As mentioned before, part of the swup plugin revamp is the fact that most of the swups additional functionality is moved into plugins. In fact, any functionality that could be extracted has been extracted into a plugin.
This has several benefits, with the first being obviously smaller size of the core library. Swup has always been small and now is even smaller with size a little under 5kb. I don't think I know any library with similar functionality that would get to this size in a standalone bundle. Plus, all the additional goodies can always be loaded with a tiny plugin.
However, the size is far from being the primary reason for this code separation. That's an inability to make any changes or extending the library.
Page transitions are quite a fun thing actually. It's a combination of very well planned series of events, a few browser hacks and usually lots of tweaking for the perfect outcome. Swup did take that into account and worked with all of it, but everything was just so much connected to each other that making any changes, or adding new functionality was a very painful process.
I'm sure I can rewrite the whole library right now, almost line by line after all the time I have spent with it, and it was still hard for me to make any modifications, not to mention an outside user that just came across swup recently. To sum it up, changes or adding of new functionality was hard and unpleasant. It's funny how a hobby project can become second work that you try to avoid at times.
That being said, any functionality that is not essential to the core idea is now in plugins, where the use of events is more or less enforced, and swup event bus serves as an interface for each and single plugin to work with swup, while not touching any other plugin in any way.
I'm one of the people that just like to experiment, and it's really frustrating when you can't because any change would be a breaking change. I'm hoping to tackle this problem this way.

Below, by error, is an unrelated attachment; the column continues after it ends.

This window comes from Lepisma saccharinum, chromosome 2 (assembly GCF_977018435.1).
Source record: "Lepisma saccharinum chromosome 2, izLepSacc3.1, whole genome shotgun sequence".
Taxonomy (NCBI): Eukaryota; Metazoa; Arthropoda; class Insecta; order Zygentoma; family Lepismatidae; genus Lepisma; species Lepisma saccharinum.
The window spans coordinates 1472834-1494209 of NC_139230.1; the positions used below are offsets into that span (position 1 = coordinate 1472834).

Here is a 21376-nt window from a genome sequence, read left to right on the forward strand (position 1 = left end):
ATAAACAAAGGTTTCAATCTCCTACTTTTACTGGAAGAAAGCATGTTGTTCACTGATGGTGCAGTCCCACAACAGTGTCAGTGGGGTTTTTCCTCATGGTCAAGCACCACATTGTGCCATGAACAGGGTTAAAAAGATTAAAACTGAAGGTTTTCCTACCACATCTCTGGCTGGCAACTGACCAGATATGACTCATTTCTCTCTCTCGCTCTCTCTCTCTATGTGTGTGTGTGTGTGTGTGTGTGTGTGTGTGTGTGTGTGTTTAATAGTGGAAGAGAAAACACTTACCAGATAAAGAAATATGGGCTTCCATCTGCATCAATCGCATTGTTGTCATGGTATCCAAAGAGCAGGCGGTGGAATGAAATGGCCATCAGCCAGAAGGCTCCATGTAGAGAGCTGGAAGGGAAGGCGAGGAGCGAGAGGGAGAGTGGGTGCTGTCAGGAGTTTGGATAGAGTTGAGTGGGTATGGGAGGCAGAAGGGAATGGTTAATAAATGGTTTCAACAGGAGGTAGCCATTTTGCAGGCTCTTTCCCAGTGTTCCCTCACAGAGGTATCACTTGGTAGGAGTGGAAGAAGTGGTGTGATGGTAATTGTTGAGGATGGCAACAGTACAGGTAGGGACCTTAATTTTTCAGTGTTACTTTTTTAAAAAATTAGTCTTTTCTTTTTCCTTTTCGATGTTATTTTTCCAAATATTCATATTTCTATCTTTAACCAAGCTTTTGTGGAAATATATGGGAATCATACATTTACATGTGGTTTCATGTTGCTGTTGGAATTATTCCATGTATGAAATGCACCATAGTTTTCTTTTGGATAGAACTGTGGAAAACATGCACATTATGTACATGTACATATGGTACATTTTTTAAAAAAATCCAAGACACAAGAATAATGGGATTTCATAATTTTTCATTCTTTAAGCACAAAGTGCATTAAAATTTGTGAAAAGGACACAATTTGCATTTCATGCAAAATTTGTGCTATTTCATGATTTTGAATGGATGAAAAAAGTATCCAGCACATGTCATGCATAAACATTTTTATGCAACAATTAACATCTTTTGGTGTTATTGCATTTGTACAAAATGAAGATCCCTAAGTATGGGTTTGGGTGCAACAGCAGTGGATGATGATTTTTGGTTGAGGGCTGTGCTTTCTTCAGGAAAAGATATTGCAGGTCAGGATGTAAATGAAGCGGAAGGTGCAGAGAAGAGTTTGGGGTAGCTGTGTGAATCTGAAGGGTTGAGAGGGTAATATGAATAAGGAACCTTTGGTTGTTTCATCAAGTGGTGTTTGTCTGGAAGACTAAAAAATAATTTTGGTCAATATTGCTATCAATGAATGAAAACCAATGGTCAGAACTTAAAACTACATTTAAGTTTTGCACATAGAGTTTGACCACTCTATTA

Want to add some more functionality? Create a plugin in minutes. See that you're reusing some code a lot's across projects? Plugin. Want to "give something back to the community"? Plugin/theme. Hell, want to try a completely different approach and rewrite the core significantly? Let's do it! Let's a create repo under swup organization, and experiment!
This revamp also includes some changes to the API and swup methods, that makes it much easier to modify the swup to your needs, like pulling a custom structure from a server instead of a standard HTML page.
This also allows for new functionality like Scripts plugin which I was always against. Now the functionality is implemented in a plugin, so swup stays untouched, but the functionality is there for anyone who needs it.
Not much revolutionary here to be honest. Docs of swup were growing over time, and single page layout just wasn't enough anymore. Search is definitely a helpful addition to the navigation structure as well, and anyone is encouraged to pitch in with a fix/improve the documentation, whether it's content, or the site itself.
I think that documentation of swup is one of the things that people like about it, but there is always a space for improvement. I would say with every read...
To sum it up... for a user, swup can do everything it could before and some more, a little better and with an additional choice of whether you even need to load some functionality or not.
For a developer, it's not a library anymore, it's a platform. A platform that you can modify, extend, own a piece of it and help build a community for everyone.
Great ideas for generally used plugins could include things like ReCaptcha plugin, plugins for easy integration with WordPress in general, or some Vue.js integrations...? The sky is the limit here, so I will leave that for everyone's imagination.